Our day was capped off with dinner at Zuni Cafe where we experienced an unusual pairing that, when all parts were combined, was harmonious and delightful.  Broccoli rabe with oranges and procuitto.  Bitter, salty and sweet, the textures played off of each other.  I will be putting my own spin on this concept at home.

An early rise the next morning brought us to Napa!  We arrived and Glynnis and Matt’s beautiful home, ecstatic to be back.  It wasn’t long before we were pulling the car into Robert Sinskey Vineyards.  Large lemon trees framed the entrance and Glynnis and I made sure to help ourselves – this was pre-approved, of course :).  I would be cooking dinner the following night and was sure the fresh, gorgeous lemons would come in handy.  Glasses of their crisp and fresh 2010 Pinot Gris in hand, we traveled through a lush vegetable garden and into the caves where precious vintages of their creations were stored.  Our guide was laid-back, knowledgable and set a great pace for the visit.  I highly recommend making this a stop on your travels through the Valley.

Once our walk through the caves was complete we were treated to a beautiful assortment of freshly made delicacies.  They enhanced the sips of full-on-fruity 3 Amigos Pinot Noir and the long, licoric finish of the Cabernet Franc.  We brought home a bottle of each.

Our next visits were pop-ins at Baldacci Vineyards and Pina, both extremely small productions, resulting in focused, layered wines.

A bottle of the smooth and earthy Elizabeth Pinot Noir, named for Thomas Baldacci’s mother, and the four element blend in honor of the four Baldacci sons, IV Sons Fraternity, made the trip home with us.  Pina presented us with an outstanding Late Harvest Chardonnay that I can’t wait to pair with bleu cheese.  Then we were off to our tour at Far Niente where their boutique ‘winery within a winery’ Dolce, stole the show.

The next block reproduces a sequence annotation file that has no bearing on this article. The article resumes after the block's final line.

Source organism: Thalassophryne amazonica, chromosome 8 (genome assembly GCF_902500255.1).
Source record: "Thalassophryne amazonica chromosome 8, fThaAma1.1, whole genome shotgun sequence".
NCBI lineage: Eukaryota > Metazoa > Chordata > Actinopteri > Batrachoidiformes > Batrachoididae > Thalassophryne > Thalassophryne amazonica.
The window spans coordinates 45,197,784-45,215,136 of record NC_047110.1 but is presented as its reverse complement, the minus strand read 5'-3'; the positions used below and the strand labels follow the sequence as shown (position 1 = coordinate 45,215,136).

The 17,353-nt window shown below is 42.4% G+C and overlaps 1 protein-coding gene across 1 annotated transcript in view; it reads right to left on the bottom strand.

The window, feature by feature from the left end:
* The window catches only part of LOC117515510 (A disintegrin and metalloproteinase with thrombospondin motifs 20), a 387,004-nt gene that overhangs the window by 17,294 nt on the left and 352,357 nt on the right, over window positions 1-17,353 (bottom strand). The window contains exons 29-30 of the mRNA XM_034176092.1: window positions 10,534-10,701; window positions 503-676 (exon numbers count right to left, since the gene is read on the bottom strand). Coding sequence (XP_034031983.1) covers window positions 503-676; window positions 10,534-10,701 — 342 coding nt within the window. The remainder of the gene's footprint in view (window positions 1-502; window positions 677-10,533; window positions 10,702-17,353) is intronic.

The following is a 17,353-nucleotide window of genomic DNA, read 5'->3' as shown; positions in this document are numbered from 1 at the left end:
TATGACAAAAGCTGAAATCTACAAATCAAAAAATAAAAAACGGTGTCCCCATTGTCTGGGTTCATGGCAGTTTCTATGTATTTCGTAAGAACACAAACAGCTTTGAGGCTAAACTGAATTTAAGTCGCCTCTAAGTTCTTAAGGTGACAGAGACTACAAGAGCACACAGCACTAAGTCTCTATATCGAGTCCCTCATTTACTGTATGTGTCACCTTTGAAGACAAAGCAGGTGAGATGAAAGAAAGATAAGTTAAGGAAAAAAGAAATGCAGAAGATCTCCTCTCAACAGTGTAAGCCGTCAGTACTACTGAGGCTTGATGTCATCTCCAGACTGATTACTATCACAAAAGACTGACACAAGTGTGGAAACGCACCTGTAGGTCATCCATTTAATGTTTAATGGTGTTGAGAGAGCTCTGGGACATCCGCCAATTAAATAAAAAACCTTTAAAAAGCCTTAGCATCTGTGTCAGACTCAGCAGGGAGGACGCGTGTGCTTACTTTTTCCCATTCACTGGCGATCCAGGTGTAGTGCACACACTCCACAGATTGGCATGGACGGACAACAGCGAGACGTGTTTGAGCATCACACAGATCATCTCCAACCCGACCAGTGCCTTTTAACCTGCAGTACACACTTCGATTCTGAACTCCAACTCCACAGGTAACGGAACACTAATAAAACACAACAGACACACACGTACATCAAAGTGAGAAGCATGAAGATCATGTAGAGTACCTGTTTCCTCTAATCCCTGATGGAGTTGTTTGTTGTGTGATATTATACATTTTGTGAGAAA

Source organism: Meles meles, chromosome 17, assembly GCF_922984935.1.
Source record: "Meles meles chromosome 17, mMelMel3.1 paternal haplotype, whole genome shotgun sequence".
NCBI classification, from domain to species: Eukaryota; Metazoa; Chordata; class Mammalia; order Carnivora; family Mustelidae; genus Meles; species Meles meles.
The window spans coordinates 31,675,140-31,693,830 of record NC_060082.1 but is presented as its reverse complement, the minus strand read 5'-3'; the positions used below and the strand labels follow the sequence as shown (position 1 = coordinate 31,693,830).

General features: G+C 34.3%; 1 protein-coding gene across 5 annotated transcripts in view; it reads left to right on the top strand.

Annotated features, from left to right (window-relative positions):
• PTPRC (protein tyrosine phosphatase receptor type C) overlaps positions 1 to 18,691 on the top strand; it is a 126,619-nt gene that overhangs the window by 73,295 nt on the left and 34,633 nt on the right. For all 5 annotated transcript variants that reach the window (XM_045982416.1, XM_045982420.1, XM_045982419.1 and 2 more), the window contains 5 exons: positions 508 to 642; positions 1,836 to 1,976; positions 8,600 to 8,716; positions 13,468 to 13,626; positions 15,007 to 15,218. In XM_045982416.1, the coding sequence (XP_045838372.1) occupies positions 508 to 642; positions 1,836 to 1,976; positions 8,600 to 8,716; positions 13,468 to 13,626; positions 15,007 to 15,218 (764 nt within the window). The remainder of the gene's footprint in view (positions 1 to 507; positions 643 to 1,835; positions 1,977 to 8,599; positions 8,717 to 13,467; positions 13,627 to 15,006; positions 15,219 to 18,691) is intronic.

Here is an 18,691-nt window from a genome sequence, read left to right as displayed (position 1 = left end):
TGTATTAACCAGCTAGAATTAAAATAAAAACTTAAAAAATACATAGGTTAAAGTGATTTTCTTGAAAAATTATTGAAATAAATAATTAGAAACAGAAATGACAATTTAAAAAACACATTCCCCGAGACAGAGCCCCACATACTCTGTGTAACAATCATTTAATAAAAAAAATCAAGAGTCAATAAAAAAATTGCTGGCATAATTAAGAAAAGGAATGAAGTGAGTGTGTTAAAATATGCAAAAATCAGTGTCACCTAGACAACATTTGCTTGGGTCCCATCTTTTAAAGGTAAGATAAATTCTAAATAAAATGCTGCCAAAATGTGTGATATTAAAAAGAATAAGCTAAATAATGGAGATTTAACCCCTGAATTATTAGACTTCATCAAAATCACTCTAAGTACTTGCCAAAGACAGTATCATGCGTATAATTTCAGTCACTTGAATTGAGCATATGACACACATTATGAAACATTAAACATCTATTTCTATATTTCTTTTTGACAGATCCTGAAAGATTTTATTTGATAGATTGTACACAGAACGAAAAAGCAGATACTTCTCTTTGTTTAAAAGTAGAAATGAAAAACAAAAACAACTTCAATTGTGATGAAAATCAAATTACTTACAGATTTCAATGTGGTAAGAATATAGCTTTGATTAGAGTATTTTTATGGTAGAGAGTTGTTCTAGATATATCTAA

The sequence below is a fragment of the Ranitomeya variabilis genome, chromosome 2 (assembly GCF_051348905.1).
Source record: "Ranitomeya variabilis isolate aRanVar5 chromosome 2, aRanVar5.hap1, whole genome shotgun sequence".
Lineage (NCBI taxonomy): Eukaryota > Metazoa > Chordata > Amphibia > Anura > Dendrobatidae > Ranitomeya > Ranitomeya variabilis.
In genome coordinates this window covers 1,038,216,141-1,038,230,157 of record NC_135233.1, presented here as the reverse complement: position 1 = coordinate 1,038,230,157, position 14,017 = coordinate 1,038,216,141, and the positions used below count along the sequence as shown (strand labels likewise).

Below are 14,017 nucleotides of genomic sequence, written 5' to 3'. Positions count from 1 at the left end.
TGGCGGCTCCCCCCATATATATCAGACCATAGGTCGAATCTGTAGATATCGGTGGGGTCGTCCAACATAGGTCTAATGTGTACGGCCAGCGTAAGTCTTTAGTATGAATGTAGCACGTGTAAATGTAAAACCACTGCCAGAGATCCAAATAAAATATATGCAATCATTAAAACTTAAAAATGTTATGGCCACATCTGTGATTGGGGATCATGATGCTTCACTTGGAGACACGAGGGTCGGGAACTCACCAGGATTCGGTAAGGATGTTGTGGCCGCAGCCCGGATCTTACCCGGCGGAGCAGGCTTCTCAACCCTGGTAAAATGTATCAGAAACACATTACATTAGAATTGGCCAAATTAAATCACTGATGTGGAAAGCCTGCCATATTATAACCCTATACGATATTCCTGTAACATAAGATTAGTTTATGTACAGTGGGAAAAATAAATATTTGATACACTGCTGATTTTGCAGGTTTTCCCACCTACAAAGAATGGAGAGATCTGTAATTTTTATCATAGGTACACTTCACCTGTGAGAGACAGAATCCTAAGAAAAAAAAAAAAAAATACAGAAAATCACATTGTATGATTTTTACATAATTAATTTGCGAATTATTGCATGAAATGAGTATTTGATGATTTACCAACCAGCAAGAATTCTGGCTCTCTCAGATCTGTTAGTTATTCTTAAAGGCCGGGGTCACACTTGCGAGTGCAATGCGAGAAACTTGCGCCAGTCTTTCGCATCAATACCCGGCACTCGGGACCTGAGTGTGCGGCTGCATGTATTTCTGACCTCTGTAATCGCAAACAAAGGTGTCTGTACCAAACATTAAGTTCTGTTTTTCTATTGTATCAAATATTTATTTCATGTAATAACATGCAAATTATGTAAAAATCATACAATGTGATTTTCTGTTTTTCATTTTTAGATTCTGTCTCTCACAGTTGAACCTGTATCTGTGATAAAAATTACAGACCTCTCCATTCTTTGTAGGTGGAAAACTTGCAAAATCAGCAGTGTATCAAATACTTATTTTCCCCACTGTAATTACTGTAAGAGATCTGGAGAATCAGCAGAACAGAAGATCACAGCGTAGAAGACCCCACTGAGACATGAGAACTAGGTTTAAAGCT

Our final stop of the day was at the Flora Springs Tasting Room.  We visited the vineyard on our first trip to Napa and have been huge fans ever since.  Outside of their fantastic and varied wine offerings, they are just really fun, exciting people, who make you want to stay a little longer, encouraging your questions and not once making you feel silly or unwelcome.  Last year it was their Ghost Wine release that we fell in love with, among other varietals, and this year we couldn’t leave without a couple of bottles of their 100 year anniversary Sauvignon Blanc and their Bodacious Cabernet Sauvignon, both only to be found at the winery.

Dinner that evening was in Sonoma at The Girl And The Fig.  Best meal of the trip, hands down.  Rooted in traditional French inspirations, the menu is driven by fresh, local ingredients with slight modern touches that aren’t overly showy but manage to elevate each dish to a level that lets you know you are experiencing something special.  We began with a variety of seasonal radishes, some thinly sliced, some left whole, that were accompanied by an unbelievably delicious anchovy butter.  You will be seeing a post on my attempts at this in my own kitchen very soon.

Dinner brought us a lovely filet of wild flounder meuniere over a bed of spinach and yukon potato puree.  Topped with a lemon-caper brown butter sauce, this dish, in all of it’s butter-laden glory, managed not to weigh me down but simply warm my soul.  Z enjoyed a fabulously rich top sirloin burger with cheddar, bacon and a freshly fried farm egg.  Each bite was better than the next.  And if you’ve read any of my past posts then you know how much I enjoy the use of fried eggs as a garnish!

The next day began with breakfast fit for a day of wine tasting at Napa Valley Biscuits.  Decadent and over the top, fried chicken, cheddar and fried eggs are sandwiched between perfectly baked biscuits.  A necessary start for this particular day.